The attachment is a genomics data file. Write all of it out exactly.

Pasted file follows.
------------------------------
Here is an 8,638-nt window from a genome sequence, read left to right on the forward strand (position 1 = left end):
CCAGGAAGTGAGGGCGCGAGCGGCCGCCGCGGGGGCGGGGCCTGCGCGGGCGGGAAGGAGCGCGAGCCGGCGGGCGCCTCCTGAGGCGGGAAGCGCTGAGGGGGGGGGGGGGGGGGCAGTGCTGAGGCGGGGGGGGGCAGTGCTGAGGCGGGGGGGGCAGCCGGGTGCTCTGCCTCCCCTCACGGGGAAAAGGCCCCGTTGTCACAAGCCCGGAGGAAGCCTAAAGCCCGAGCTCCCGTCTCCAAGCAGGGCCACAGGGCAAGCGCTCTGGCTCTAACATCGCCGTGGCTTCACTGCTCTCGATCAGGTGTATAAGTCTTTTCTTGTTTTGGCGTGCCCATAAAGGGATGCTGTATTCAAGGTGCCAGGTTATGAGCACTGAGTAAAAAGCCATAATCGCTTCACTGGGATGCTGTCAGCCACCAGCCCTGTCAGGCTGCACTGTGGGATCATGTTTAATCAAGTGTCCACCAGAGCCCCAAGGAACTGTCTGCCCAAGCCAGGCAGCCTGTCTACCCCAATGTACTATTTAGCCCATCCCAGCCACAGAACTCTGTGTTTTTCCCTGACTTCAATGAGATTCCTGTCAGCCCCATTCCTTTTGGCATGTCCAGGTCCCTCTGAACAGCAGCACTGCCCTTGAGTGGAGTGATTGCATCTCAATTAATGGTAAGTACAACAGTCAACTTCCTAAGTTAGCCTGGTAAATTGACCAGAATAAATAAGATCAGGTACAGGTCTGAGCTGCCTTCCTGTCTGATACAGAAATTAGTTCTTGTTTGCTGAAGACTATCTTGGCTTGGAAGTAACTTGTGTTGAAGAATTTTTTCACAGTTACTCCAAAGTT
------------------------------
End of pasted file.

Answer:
Here is an 8,638-nt window from a genome sequence, read left to right on the forward strand (position 1 = left end):
CCAGGAAGTGAGGGCGCGAGCGGCCGCCGCGGGGGCGGGGCCTGCGCGGGCGGGAAGGAGCGCGAGCCGGCGGGCGCCTCCTGAGGCGGGAAGCGCTGAGGGGGGGGGGGGGGGGGCAGTGCTGAGGCGGGGGGGGGCAGTGCTGAGGCGGGGGGGGCAGCCGGGTGCTCTGCCTCCCCTCACGGGGAAAAGGCCCCGTTGTCACAAGCCCGGAGGAAGCCTAAAGCCCGAGCTCCCGTCTCCAAGCAGGGCCACAGGGCAAGCGCTCTGGCTCTAACATCGCCGTGGCTTCACTGCTCTCGATCAGGTGTATAAGTCTTTTCTTGTTTTGGCGTGCCCATAAAGGGATGCTGTATTCAAGGTGCCAGGTTATGAGCACTGAGTAAAAAGCCATAATCGCTTCACTGGGATGCTGTCAGCCACCAGCCCTGTCAGGCTGCACTGTGGGATCATGTTTAATCAAGTGTCCACCAGAGCCCCAAGGAACTGTCTGCCCAAGCCAGGCAGCCTGTCTACCCCAATGTACTATTTAGCCCATCCCAGCCACAGAACTCTGTGTTTTTCCCTGACTTCAATGAGATTCCTGTCAGCCCCATTCCTTTTGGCATGTCCAGGTCCCTCTGAACAGCAGCACTGCCCTTGAGTGGAGTGATTGCATCTCAATTAATGGTAAGTACAACAGTCAACTTCCTAAGTTAGCCTGGTAAATTGACCAGAATAAATAAGATCAGGTACAGGTCTGAGCTGCCTTCCTGTCTGATACAGAAATTAGTTCTTGTTTGCTGAAGACTATCTTGGCTTGGAAGTAACTTGTGTTGAAGAATTTTTTCACAGTTACTCCAAAGTT